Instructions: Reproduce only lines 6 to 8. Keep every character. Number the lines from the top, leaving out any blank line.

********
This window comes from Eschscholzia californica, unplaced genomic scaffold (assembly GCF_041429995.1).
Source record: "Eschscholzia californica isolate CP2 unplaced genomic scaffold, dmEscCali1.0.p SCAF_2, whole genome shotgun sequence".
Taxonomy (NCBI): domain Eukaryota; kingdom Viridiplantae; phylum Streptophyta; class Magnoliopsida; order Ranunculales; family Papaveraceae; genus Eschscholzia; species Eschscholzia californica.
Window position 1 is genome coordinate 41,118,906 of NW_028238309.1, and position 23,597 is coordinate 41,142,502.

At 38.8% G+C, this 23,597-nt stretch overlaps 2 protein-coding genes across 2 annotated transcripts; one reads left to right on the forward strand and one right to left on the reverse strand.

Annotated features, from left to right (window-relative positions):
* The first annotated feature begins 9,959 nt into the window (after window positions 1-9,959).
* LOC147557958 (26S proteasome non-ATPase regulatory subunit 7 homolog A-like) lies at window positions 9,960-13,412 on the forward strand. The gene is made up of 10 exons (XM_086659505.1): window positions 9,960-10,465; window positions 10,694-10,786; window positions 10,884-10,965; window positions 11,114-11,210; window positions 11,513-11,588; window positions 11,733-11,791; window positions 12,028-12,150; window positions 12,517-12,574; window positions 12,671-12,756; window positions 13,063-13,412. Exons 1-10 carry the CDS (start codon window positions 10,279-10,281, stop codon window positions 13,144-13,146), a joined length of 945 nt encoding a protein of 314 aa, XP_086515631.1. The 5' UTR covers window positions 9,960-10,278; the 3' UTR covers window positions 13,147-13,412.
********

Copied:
Annotated features, from left to right (window-relative positions):
* The first annotated feature begins 9,959 nt into the window (after window positions 1-9,959).
* LOC147557958 (26S proteasome non-ATPase regulatory subunit 7 homolog A-like) lies at window positions 9,960-13,412 on the forward strand. The gene is made up of 10 exons (XM_086659505.1): window positions 9,960-10,465; window positions 10,694-10,786; window positions 10,884-10,965; window positions 11,114-11,210; window positions 11,513-11,588; window positions 11,733-11,791; window positions 12,028-12,150; window positions 12,517-12,574; window positions 12,671-12,756; window positions 13,063-13,412. Exons 1-10 carry the CDS (start codon window positions 10,279-10,281, stop codon window positions 13,144-13,146), a joined length of 945 nt encoding a protein of 314 aa, XP_086515631.1. The 5' UTR covers window positions 9,960-10,278; the 3' UTR covers window positions 13,147-13,412.